GRammy Lifetime Achievement Award: The Isley Brothers
The Isley Brothers have been making music for almost six decades. Nearly 60 years in music is tribute enough, but there are artists with long careers whose music never resonates with fans the way theirs has.
When I think about the Isleys’ legacy, and what it has meant to me as an artist, I’m reminded of a hot, Kool-Aid-deprived day on Detroit’s northwest side, just off of 8 Mile Road. I was holed up in a back bedroom at a friend’s house, my face pressed against the speaker of a cassette player, my finger wearing out the rewind button. I played “Don’t Say Goodnight (It’s Time For Love),” one of their chart-topping singles from 1980, over and over. I was 9 years old, and regardless of it being Saturday, Ronald Isley was taking me to school. That was one of my first lessons on the importance of melody, and I was being taught by a master.
Fast-forward to 2013. I’m sitting at the board in a Detroit studio with none other than Ron Isley. Recording a song with him is the fulfillment of a dream. And here he is, in the vocal booth, hitting all the licks. The memory nearly brings tears to my eyes. That session was a moment for me, the closing of a circle through which a student was rewarded with an opportunity to honor a master.
You forget how many hits the Isley Brothers have had until you find yourself in the audience at a sold-out show: “Shout.” “Voyage To Atlantis.” “Harvest For The World.” “Summer Breeze.” “For The Love Of You.” The Isley sound is rooted in gospel, and can be traced to the early 1950s in Cincinnati. But their good news has spread through doo-wop, disco, soul, R&B, and various fusions of sound. An Isley record is to music what The Godfather is to film. You’ve seen it a million times, you know every word by heart and, even if you don’t catch it from the beginning, you’re captivated until the end.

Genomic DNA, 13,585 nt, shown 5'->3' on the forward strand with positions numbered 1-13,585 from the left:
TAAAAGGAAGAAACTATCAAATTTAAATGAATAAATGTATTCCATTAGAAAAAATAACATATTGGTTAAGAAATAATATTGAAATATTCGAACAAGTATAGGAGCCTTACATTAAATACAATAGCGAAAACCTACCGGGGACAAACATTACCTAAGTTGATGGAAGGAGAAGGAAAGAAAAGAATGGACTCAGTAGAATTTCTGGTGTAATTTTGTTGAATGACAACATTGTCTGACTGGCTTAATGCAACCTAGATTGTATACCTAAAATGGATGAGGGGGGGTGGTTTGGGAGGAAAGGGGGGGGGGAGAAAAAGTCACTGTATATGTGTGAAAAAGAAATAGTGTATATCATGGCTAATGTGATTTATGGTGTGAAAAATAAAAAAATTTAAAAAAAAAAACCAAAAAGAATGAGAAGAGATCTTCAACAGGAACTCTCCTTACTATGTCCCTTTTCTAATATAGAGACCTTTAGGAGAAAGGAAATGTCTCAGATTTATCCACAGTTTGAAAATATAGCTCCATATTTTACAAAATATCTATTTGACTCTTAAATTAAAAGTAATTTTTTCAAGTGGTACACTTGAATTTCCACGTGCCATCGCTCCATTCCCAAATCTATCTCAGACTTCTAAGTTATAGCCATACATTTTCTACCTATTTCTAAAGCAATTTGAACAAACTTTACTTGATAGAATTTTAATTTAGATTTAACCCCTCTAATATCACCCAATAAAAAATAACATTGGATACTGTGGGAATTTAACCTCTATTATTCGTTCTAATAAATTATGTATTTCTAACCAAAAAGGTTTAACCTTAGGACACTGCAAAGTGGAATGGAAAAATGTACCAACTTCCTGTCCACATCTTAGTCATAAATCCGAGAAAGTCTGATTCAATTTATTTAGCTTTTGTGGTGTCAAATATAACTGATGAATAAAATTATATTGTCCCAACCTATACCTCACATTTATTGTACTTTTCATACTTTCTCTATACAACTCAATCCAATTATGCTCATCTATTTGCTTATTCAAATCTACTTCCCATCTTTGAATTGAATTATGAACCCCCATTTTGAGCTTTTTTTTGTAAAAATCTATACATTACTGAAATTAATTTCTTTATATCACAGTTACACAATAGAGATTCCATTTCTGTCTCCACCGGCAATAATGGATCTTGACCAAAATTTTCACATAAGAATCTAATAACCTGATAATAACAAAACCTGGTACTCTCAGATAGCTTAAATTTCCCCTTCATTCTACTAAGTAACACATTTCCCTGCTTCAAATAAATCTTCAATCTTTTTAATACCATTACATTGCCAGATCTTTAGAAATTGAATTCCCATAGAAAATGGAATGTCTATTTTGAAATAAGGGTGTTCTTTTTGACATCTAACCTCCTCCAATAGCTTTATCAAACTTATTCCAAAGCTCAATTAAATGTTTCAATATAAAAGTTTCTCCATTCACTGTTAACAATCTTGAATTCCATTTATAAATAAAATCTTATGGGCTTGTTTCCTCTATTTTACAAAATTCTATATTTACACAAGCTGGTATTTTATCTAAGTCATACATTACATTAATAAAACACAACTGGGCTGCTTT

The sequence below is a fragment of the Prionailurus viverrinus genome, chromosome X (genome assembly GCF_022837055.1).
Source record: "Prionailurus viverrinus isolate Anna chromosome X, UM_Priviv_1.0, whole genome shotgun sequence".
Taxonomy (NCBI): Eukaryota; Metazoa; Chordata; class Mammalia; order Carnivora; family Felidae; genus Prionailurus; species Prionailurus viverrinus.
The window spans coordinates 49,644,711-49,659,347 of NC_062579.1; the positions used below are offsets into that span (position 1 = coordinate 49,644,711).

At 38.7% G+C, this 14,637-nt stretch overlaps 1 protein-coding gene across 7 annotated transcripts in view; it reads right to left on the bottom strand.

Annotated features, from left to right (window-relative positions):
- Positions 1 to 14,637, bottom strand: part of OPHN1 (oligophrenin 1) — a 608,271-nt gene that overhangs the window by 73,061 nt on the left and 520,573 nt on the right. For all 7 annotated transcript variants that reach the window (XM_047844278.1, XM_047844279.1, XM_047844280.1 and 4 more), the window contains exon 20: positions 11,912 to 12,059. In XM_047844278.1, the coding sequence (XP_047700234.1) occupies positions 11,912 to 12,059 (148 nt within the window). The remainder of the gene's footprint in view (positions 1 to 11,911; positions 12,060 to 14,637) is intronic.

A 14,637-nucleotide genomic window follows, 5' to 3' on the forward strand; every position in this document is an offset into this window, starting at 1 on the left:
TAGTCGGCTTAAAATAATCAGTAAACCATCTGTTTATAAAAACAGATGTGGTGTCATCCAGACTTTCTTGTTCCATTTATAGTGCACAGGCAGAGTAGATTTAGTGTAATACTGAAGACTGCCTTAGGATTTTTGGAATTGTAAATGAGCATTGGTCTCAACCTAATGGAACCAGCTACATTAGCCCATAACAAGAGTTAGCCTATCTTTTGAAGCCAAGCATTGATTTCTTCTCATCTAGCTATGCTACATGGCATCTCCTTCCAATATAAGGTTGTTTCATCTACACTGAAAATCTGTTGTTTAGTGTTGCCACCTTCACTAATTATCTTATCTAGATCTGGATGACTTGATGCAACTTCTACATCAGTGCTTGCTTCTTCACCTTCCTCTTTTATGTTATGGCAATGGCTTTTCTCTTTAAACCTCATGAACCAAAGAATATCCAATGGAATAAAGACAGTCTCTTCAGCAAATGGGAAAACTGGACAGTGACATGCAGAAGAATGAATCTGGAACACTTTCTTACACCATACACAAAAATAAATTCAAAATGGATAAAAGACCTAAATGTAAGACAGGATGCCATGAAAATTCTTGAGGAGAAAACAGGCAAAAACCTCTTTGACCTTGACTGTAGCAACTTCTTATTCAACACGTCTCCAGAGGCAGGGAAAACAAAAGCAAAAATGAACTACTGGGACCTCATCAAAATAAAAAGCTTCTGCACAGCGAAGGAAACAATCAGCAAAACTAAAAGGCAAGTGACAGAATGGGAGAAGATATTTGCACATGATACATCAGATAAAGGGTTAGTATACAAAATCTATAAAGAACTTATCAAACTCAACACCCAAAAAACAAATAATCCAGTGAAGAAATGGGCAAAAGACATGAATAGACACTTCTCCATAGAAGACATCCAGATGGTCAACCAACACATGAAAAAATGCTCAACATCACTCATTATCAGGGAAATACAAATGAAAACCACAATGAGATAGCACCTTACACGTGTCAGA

The last two active members of the the Isley Brothers are Ron and Ernie, but their career has truly been a family affair, with many an Isley helping to build the group’s legacy, including Rudolph, and late brothers Vernon, O’Kelly and Marvin. They were also aided by the early encouragement of their father, a professional singer himself, and their mother, a church pianist who accompanied her sons’ early performances. Oh yes, and a young Jimmy James played in their band in the ’60s (you know him better today as Jimi Hendrix).
When in their presence, I get the sense that for them it has been, and will always be, about the music. In fact, Ron once told me, “We didn’t really know it was going to turn into all this. We were just making music the best way we knew how.”
How fitting, that at the core of the legacy, and the larger-than-life character Mr. Biggs, there’s just a guy who likes to sing, and another who loves to play guitar. Should we be amazed that this perspective made the Isley Brothers’ music the unofficial soundtrack to conception? That they’ve done it masterfully longer than most popular artists have been alive? That they really are your favorite artist’s favorite artist? Their resilience, craftsmanship and ability to survive generations is not the result of commercial machination, but of the love of the music.